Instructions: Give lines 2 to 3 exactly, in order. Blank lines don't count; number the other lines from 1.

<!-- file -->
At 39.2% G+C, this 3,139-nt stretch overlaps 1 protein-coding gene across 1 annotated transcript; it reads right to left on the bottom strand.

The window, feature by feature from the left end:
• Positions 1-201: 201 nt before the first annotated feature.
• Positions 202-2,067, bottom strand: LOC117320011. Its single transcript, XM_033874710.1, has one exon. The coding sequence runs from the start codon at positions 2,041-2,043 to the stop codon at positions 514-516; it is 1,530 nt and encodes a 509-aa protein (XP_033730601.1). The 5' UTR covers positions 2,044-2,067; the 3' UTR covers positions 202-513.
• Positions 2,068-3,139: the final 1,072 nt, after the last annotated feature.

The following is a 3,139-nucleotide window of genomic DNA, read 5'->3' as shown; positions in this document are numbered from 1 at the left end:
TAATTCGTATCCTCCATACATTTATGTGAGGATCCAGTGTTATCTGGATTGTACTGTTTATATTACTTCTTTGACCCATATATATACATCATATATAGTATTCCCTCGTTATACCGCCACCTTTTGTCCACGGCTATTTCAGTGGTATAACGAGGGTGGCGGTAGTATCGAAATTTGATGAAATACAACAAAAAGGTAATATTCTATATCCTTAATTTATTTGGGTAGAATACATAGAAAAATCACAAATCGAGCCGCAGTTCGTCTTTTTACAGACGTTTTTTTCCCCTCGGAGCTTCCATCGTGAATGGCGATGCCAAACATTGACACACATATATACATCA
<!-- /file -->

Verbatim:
The window, feature by feature from the left end:
• Positions 1-201: 201 nt before the first annotated feature.